The field of gravitational wave astronomy is an emerging discipline. In order to detect gravitational waves more clearly and frequently in the future, we need to improve the performance of our telescopes, compose and coordinate the global network of detectors, and maintain their stable operation. To achieve high performance, cutting-edge, or pioneering advanced technology is required in almost every part of the telescope. So, the performance of the device must be continuously improved by innovative technologies, and recruitment of internationally talented researchers and international exchange of researchers are necessary to accelerate it.  In addition, gravitational wave telescopes on a scale similar to KAGRA have been developed in the United States and Europe, and these telescopes are also planned to receive or are currently receiving upgrades.  In the future, KAGRA is expected to play an important role in the international gravitational wave observation network with these telescopes. KAGRA is being constructed with the understanding and financial support of the Japanese government, but your support is also indispensable for KAGRA to develop gravitational wave astronomy while securing international competitiveness and attracting global attention. The official name of this project was nicknamed KAGRA after receiving input from the public who were interested in the gravitational wave detection project. I hope that, together, we can take the next step forward in witnessing a whole new universe observed through gravitational waves.

Takaaki Kajita, Director of the Institute for Cosmic Ray Research

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Scenes from the KAGRA construction site

Entrance of the KAGRA underground site. An air blower for sending fresh air into the mine and a meeting room are in the right-hand building.
Entrance of the KAGRA underground site. An air blower for sending fresh air into the mine and a meeting room are in the right-hand building.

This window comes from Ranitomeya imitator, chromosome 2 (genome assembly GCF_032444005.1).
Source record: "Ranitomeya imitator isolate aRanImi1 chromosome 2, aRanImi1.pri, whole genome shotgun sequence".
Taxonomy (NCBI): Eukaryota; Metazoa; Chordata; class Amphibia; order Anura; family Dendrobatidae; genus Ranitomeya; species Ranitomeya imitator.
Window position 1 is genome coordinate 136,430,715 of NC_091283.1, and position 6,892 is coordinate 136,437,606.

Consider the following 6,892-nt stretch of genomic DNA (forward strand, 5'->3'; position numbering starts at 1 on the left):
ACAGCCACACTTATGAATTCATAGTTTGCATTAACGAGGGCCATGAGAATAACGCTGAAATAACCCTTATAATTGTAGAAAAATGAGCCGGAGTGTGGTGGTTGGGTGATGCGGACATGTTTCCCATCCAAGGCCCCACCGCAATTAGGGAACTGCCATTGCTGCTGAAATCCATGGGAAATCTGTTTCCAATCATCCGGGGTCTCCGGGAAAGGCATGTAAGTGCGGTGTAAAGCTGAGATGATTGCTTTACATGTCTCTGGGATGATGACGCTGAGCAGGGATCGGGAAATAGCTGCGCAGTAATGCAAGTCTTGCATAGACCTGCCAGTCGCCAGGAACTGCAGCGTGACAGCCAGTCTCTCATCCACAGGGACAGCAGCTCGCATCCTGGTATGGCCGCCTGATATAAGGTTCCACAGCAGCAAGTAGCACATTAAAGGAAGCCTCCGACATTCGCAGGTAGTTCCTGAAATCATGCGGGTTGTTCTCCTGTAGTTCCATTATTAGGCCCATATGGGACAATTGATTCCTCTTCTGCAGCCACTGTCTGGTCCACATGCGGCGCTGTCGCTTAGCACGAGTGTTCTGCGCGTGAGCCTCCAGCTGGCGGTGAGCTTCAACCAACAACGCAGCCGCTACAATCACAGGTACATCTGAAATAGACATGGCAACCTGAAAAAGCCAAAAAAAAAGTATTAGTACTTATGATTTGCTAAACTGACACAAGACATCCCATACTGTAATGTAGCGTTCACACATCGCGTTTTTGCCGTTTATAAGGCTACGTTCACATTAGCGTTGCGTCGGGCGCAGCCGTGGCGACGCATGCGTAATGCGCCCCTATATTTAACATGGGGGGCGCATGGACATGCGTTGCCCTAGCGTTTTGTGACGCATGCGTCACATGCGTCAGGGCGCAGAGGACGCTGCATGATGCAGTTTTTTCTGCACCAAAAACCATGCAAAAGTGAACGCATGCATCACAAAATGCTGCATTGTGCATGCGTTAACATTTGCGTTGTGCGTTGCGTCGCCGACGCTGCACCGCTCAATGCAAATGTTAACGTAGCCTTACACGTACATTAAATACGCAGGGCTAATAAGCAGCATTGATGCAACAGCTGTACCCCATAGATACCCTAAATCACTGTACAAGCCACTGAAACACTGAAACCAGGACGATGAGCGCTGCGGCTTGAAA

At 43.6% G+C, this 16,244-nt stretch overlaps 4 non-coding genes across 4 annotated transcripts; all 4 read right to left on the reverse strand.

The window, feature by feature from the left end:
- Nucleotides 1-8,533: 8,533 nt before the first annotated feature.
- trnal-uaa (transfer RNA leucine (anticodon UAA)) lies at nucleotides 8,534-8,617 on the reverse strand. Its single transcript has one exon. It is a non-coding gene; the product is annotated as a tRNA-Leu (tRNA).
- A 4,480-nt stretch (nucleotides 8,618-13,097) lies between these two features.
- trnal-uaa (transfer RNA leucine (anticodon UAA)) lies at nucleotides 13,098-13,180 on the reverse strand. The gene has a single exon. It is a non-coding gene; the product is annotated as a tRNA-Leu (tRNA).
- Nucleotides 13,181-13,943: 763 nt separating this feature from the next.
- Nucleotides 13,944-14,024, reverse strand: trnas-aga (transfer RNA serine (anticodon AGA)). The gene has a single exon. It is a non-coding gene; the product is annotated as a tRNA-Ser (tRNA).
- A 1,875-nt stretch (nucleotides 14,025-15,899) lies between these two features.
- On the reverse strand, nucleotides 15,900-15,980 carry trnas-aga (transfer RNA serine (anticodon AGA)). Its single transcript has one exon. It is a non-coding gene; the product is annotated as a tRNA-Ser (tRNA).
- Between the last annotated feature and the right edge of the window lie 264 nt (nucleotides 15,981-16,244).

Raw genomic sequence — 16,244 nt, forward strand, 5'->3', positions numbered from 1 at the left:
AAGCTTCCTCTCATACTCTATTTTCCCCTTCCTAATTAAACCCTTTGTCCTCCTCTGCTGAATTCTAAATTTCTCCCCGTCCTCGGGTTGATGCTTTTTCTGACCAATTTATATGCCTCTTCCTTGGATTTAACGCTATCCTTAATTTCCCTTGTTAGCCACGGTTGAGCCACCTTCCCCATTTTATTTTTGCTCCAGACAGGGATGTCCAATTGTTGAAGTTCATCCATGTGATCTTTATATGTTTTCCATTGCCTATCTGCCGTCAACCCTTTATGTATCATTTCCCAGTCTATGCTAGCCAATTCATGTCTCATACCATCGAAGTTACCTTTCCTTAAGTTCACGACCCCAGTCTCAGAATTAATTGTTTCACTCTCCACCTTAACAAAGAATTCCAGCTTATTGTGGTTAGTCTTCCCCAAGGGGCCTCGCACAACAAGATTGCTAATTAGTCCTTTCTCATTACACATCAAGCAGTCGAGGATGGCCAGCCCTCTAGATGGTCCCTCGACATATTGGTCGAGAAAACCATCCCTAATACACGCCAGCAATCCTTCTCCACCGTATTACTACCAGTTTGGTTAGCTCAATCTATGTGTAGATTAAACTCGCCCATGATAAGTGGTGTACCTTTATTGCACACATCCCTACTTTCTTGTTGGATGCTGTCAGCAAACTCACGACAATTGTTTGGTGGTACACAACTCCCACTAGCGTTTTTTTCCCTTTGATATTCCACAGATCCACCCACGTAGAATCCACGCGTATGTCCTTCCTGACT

Installation of a beam splitter and its vibration isolation system into the vacuum chamber.
Installation of a beam splitter and its vibration isolation system into the vacuum chamber.
A cryostat to cool down the sapphire mirror, one of the most important components of KAGRA, to minus 253 degree Celsius. It is enclosed in an ISO class 1 clean booth.
A cryostat to cool down the sapphire mirror, one of the most important components of KAGRA, to minus 253 degree Celsius. It is enclosed in an ISO class 1 clean booth.
A vibration isolation system of the sapphire mirror installed at the end of the 3km-long arm.
A vibration isolation system of the sapphire mirror installed at the end of the 3km-long arm.
A sapphire mirror to be installed at the end of each arm. A protective layer is coated to protect the mirror surface from dust.
A sapphire mirror to be installed at the end of each arm. A protective layer is coated to protect the mirror surface from dust.
The control room to monitor all data from the KAGRA gravitational wave telescope.
The control room to monitor all data from the KAGRA gravitational wave telescope.

 

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Donor Appreciation

Nameplate
Nameplate

   To express our gratitude, your donation of over 100,000 yen will be recognized with a permanent personalized nameplate on a plaque near the laboratory entrance of the KAGRA gravitational wave telescope.